Costa Daurada is the name given, in the world of tourism, to the stretch of coast lying east and west of the city of Tarragona —and its hinterland—, between Cunit and L’Hospitalet de l’Infant. It has few hills, long beaches of fine golden sand —hence the name “golden coast”— and shallow waters.
The economic and demographic hub of the Costa Daurada is the Tarragona-Reus-Salou triangle, a conurbation at the heart of the natural region of Camp de Tarragona which is subdivided into three comarques: Tarragonès, Alt Camp and Baix Camp. The coastline is completed by a fourth comarca, Baix Penedès. The mountainous hinter-land, arguably one of Catalonia’s most unexplored regions, comprises the small wine-producing, profoundly agricultural comarca of Priorat, and Conca de Barberà, surrounded by hills and bordering on the cereal-growing lands of western Catalonia. Of all these areas, Priorat and Conca de Barberà possibly offer the best prospects for increased tourism.
The growth of tourism in the region owes much to the mild, typically Mediterranean climate, further enhanced by the clear air and vivid blue skies which are the consequence of two winds: the north-westerly mistral or serè, which blows in winter, and the south-westerly breezes, known as the garbí, that keep humidity low in summer and waft away the mist.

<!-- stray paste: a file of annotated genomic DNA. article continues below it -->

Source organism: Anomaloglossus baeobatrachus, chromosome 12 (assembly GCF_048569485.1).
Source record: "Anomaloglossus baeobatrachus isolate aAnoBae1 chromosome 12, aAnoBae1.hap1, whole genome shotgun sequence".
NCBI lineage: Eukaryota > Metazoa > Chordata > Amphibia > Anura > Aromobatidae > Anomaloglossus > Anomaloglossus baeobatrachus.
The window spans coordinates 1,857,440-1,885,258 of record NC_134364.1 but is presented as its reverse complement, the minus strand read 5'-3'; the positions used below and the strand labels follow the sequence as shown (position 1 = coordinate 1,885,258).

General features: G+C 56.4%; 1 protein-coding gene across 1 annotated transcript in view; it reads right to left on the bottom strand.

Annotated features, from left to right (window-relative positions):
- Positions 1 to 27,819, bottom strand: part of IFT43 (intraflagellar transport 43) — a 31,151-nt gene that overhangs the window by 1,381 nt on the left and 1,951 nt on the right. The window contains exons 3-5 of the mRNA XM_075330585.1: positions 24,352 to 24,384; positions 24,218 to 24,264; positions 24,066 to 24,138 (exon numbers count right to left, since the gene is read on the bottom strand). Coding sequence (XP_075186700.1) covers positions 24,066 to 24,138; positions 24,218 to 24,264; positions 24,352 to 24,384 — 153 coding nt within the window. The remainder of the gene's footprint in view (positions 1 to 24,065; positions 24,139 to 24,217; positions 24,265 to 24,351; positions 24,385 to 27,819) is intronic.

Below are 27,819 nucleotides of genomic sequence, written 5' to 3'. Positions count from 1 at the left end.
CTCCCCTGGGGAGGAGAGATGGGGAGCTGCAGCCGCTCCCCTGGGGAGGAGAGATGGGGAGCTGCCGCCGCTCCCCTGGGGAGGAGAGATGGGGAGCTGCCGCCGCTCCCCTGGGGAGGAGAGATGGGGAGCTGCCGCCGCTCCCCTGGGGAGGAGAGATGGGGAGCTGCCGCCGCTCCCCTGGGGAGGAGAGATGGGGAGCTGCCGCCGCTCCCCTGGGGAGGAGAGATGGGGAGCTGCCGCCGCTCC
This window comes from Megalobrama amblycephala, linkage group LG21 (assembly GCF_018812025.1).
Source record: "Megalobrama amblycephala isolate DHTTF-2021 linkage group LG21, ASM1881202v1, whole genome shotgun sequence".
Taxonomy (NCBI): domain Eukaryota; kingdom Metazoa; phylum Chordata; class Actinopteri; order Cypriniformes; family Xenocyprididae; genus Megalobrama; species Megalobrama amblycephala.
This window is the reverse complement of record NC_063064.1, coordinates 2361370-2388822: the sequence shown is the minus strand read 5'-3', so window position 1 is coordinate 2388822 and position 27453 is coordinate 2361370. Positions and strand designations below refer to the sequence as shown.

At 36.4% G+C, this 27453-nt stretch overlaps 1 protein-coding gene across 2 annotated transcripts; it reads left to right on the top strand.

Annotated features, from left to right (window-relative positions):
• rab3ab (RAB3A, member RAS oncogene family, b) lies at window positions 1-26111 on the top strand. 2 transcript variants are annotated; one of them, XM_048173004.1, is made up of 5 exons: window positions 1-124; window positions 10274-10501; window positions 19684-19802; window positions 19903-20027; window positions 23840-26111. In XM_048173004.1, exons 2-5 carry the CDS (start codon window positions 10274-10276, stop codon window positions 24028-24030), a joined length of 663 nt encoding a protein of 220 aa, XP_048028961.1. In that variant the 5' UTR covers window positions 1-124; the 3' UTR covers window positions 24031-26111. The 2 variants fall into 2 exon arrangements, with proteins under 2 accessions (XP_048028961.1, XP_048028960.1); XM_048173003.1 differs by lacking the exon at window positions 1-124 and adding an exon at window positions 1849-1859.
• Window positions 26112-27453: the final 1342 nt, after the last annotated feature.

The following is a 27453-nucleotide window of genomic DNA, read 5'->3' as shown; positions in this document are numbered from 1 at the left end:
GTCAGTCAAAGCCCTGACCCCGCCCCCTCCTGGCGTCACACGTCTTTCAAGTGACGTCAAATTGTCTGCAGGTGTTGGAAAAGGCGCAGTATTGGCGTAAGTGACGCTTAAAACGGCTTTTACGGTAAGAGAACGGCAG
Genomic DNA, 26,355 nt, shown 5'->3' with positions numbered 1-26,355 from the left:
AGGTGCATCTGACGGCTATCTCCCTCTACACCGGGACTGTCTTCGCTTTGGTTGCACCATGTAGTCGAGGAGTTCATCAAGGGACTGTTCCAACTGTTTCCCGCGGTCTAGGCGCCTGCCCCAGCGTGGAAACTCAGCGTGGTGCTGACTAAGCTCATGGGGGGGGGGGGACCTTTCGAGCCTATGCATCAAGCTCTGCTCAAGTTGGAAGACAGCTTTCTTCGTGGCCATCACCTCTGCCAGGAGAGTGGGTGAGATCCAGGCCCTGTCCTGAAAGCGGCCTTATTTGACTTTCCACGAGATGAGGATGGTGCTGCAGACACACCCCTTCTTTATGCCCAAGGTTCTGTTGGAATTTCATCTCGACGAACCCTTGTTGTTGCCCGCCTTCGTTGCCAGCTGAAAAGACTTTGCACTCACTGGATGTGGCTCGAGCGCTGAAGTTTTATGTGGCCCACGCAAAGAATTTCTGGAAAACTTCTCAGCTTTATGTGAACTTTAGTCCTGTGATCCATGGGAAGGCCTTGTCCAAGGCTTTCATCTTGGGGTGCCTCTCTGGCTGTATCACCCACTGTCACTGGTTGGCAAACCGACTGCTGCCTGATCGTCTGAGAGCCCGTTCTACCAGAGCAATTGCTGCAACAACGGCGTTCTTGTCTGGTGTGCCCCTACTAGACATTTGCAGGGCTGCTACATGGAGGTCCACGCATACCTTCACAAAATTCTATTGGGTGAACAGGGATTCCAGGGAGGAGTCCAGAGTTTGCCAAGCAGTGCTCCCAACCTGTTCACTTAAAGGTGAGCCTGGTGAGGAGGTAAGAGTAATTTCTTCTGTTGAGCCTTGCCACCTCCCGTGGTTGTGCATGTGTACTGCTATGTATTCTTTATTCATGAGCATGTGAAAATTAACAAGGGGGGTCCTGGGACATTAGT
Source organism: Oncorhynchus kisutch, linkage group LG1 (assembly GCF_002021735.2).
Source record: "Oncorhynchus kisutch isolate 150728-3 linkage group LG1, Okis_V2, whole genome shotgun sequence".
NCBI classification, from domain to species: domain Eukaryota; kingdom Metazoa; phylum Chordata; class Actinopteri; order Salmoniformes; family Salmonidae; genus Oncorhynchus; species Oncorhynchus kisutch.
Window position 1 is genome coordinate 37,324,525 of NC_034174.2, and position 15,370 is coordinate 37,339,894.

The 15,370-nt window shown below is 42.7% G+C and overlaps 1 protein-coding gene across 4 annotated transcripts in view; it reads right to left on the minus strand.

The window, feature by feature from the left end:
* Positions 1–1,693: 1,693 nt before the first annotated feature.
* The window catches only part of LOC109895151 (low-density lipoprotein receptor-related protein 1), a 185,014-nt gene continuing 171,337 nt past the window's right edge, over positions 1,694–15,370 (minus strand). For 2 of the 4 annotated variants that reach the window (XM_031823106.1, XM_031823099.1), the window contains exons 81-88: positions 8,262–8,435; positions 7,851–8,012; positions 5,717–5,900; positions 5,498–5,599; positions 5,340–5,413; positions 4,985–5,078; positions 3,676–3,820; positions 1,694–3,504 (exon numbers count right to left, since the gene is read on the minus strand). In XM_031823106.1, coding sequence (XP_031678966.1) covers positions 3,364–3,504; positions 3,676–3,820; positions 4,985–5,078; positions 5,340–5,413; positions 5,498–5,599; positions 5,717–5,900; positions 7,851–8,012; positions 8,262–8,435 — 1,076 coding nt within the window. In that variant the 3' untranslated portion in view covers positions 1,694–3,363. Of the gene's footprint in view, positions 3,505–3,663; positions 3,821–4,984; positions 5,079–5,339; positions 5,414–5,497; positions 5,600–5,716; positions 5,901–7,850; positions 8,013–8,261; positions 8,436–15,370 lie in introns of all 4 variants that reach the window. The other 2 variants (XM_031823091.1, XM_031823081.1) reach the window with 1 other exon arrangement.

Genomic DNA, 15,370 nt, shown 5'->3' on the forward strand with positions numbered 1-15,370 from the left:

The history of these lands —inhabited in ancient times by the Iberians— is closely linked to the splendour of Roman Tarraco, which played a crucial political and religious role in the early centuries of the Christian era. Then came a long period of decadence under the Visigoths and especially after the Islamic conquest. The area was virtually a no-man’s-land for centuries until it was finally recaptured by the counts and bishops of Barcelona in the 12th century. The ancient bishopric of Tarragona was reinstated and became an archdiocese and the metropolitan see of Catalonia. It was also a feudal domain with jurisdiction over the broad coastal plain —Camp de Tarragona— which is hemmed in by the Precoastal range.
Other important domains belonged to the monasteries of Poblet and Santes Creus, the earldom of Prades, the barony of Entença, and the military orders. All played an important part in resettling the land, as happened elsewhere in New Catalonia, the area lying south and west of the Llobregat valley which has retained, over the centuries, a personality quite distinct from Old Catalonia, which took shape hundreds of years earlier.
Seafaring and farming are inextricably linked to the Costa Daurada and the lifestyle of its inhabitants. The world of the sea is that of fishermen and traders, the bold and adventurous, and dreamers of far-off lands. It is profoundly Mediterranean, like the groves of umbrella pines by the water’s edge, or the olive, almond and hazelnut trees, the vines and evergreen oaks. This landscape has been shaped by generations of farmers into terraces that climb up the slopes to the tops of the Prades mountains —clad in chestnut trees, deciduous oaks, dwarf mountain pines and fir trees— or the high, bare plateau on top of the Montsant range.